Last week, inspired to finish up projects laying dormant on my shelves to ready them for their next adventure, I shared my piecing challenges with diamond shapes cut from 2-1/2" strips. Happily, I think I have the floral print piecing mastered with more careful cutting and sewing.
As I left off last time, I had decided to adjust the pattern instructions that called for adding scrappy light-valued 2-1/2" strip segments to each odd angle.
As stated, this technique isn't all that unusual, as patterns go, but I'd just as soon avoid the bias edges that it leaves on the outside of the block if I can and create setting triangles instead.
The 'problem' is the small diamonds, have 45-degree angles at the pointy-points. The angle at the orange star needed for a setting triangle is 22-1/2- degrees.
There are plenty of rulers (or lines on rulers) in the quilting world that will assist with making 45-degree, 30-degree, and 60-degree cuts, as well as a few other angles, but none that I know of to assist in cutting 22-1/2-degree angles. Even tools used to make peaky and spike blocks aren't quite the correct geometry. And even if there were such a tool out there somewhere, I'll probably use this template and technique exactly once for this one project, so finding a short-term creative solution feels more savvy.
After I scratched my head for a bit, the solution was pretty easy, and I only needed a piece of copy paper and some ruler stickers.
Each corner of a piece of paper is 90-degrees. Half of that is 45-degrees, and half of that is 22-1/2-degrees. So if I fold my paper in half diagonally twice so the folds intersect the corner, that's the angle I need.
Then if I lay my ruler on the paper with the ruler edge aligned with one side of the paper as shown, and mark the ruler with a series of stickers to form a line along the other edge of the paper, I'm ready to start cutting.
For the two photos below I've switched to a pale blue solid fabric. The color is so light it almost looks like I'm still using the white paper. I tried a few other prints, but I liked this shade of light blue best to go with the floral diamond shapes cut from the strip set.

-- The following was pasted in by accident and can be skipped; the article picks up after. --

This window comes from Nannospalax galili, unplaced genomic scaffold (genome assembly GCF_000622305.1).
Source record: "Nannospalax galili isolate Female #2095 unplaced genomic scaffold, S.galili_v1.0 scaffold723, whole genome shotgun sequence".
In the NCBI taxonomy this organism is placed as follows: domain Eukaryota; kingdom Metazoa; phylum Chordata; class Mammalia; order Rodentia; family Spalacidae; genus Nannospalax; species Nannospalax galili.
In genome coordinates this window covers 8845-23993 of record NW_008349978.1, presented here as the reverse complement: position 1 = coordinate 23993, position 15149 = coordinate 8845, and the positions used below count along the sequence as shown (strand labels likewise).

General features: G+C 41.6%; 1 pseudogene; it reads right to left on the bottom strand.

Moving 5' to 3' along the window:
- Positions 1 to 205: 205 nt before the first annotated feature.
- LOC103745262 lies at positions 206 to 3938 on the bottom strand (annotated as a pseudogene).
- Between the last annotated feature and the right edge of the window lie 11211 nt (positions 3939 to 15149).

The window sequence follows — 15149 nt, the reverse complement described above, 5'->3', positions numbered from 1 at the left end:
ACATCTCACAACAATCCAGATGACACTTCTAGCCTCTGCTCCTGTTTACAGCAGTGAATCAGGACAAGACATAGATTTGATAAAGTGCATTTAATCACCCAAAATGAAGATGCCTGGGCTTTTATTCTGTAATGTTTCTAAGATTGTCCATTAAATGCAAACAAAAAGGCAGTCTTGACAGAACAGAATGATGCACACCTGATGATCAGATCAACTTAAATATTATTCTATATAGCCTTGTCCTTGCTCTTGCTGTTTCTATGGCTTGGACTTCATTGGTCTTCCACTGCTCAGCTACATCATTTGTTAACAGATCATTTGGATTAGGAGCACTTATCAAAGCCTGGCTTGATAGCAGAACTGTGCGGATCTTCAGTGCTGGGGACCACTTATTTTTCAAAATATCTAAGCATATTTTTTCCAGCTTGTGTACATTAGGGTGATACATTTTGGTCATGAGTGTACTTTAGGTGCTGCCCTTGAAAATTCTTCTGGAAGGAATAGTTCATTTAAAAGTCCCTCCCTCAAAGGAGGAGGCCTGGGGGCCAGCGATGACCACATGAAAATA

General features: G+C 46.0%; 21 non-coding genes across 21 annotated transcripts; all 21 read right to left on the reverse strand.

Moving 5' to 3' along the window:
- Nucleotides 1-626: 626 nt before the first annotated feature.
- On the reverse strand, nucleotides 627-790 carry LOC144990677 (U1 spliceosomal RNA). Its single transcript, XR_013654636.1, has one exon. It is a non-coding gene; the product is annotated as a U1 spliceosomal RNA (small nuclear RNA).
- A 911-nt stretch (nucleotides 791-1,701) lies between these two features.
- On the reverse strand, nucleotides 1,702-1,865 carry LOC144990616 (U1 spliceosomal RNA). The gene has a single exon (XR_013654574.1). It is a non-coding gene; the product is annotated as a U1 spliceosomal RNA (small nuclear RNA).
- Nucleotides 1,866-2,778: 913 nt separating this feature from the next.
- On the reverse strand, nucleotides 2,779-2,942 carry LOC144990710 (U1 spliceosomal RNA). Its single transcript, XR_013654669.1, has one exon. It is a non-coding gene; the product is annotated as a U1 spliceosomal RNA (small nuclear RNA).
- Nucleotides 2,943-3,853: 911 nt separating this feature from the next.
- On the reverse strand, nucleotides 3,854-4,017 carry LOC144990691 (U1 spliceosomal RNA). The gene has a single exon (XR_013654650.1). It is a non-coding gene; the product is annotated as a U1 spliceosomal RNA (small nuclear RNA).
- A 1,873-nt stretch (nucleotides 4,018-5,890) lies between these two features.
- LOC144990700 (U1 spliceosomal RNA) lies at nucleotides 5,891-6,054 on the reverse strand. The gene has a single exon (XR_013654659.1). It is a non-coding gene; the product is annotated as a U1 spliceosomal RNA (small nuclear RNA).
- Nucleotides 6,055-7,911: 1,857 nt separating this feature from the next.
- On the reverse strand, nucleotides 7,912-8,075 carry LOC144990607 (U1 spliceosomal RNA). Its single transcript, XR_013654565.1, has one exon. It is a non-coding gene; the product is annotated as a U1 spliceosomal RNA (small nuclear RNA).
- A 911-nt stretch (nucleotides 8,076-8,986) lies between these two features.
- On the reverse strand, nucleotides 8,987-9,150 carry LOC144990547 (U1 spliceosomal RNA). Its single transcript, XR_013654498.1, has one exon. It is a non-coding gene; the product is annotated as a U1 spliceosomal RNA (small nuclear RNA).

First, I cut strips that are long enough to more than accommodate the setting triangle needed--in this case 11" strips--I'll trim the block after the setting triangles are sewn. I keep each strip= folded as it comes off the bolt, so I can cut two layers of mirror-shaped triangles at once. Once I true up the strip edge, I then align the ruler stickers with the fabric edge and cut along the straight edge of the ruler (the diagonal on the fabric) (below left). Then straighten up the ruler to cut along the 'straight-of-grain' of both ruler and fabric as shown (below right).
Pretty quickly, I've got a stack of setting triangles to add to the diamond block center.
I'm averaging a couple of blocks during my daily hour-long morning sewing sessions. That includes some of the backwards sewing to repair the blocks for better accuracy. About 10 blocks done. 50 or so more to go!
I don't know that this particular issue would be a common problem in the sewing studio. Most diamond shaped blocks tend to start with some variation of a 30-degree cut--and there are lots of 30/60-degree tools on the market. I'm glad to say that everything I needed to solve this challenge was already in my bag of tricks!
I think the project designer found an interesting way to use a 45-degree strip template that might normally be used for a pattern, like the lone star, that depends on 45-degree angles throughout the design.
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